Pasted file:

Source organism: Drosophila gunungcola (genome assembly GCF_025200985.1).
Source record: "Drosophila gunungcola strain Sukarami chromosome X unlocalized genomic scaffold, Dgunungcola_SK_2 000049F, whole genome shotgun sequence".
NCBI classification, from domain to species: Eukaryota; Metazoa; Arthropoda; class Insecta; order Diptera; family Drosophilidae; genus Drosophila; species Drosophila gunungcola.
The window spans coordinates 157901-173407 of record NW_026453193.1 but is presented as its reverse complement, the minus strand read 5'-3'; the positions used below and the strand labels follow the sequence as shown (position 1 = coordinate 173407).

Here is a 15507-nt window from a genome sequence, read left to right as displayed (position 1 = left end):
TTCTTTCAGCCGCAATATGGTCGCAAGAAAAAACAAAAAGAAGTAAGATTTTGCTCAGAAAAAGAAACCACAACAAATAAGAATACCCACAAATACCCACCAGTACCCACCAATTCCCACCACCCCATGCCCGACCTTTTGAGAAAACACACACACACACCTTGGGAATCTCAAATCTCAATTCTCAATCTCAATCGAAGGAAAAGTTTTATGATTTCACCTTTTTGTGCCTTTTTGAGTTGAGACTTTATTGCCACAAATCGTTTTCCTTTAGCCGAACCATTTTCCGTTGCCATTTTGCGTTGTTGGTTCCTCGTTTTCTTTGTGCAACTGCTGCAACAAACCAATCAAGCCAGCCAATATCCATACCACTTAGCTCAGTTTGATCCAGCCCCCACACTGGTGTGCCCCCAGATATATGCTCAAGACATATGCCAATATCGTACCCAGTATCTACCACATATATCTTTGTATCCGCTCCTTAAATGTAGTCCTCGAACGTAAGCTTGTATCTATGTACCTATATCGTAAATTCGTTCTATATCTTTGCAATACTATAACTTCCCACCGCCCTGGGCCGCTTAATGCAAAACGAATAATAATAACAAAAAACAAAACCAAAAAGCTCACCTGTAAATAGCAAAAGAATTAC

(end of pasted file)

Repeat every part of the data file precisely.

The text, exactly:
Source organism: Drosophila gunungcola (genome assembly GCF_025200985.1).
Source record: "Drosophila gunungcola strain Sukarami chromosome X unlocalized genomic scaffold, Dgunungcola_SK_2 000049F, whole genome shotgun sequence".
NCBI classification, from domain to species: Eukaryota; Metazoa; Arthropoda; class Insecta; order Diptera; family Drosophilidae; genus Drosophila; species Drosophila gunungcola.
The window spans coordinates 157901-173407 of record NW_026453193.1 but is presented as its reverse complement, the minus strand read 5'-3'; the positions used below and the strand labels follow the sequence as shown (position 1 = coordinate 173407).

Here is a 15507-nt window from a genome sequence, read left to right as displayed (position 1 = left end):
TTCTTTCAGCCGCAATATGGTCGCAAGAAAAAACAAAAAGAAGTAAGATTTTGCTCAGAAAAAGAAACCACAACAAATAAGAATACCCACAAATACCCACCAGTACCCACCAATTCCCACCACCCCATGCCCGACCTTTTGAGAAAACACACACACACACCTTGGGAATCTCAAATCTCAATTCTCAATCTCAATCGAAGGAAAAGTTTTATGATTTCACCTTTTTGTGCCTTTTTGAGTTGAGACTTTATTGCCACAAATCGTTTTCCTTTAGCCGAACCATTTTCCGTTGCCATTTTGCGTTGTTGGTTCCTCGTTTTCTTTGTGCAACTGCTGCAACAAACCAATCAAGCCAGCCAATATCCATACCACTTAGCTCAGTTTGATCCAGCCCCCACACTGGTGTGCCCCCAGATATATGCTCAAGACATATGCCAATATCGTACCCAGTATCTACCACATATATCTTTGTATCCGCTCCTTAAATGTAGTCCTCGAACGTAAGCTTGTATCTATGTACCTATATCGTAAATTCGTTCTATATCTTTGCAATACTATAACTTCCCACCGCCCTGGGCCGCTTAATGCAAAACGAATAATAATAACAAAAAACAAAACCAAAAAGCTCACCTGTAAATAGCAAAAGAATTAC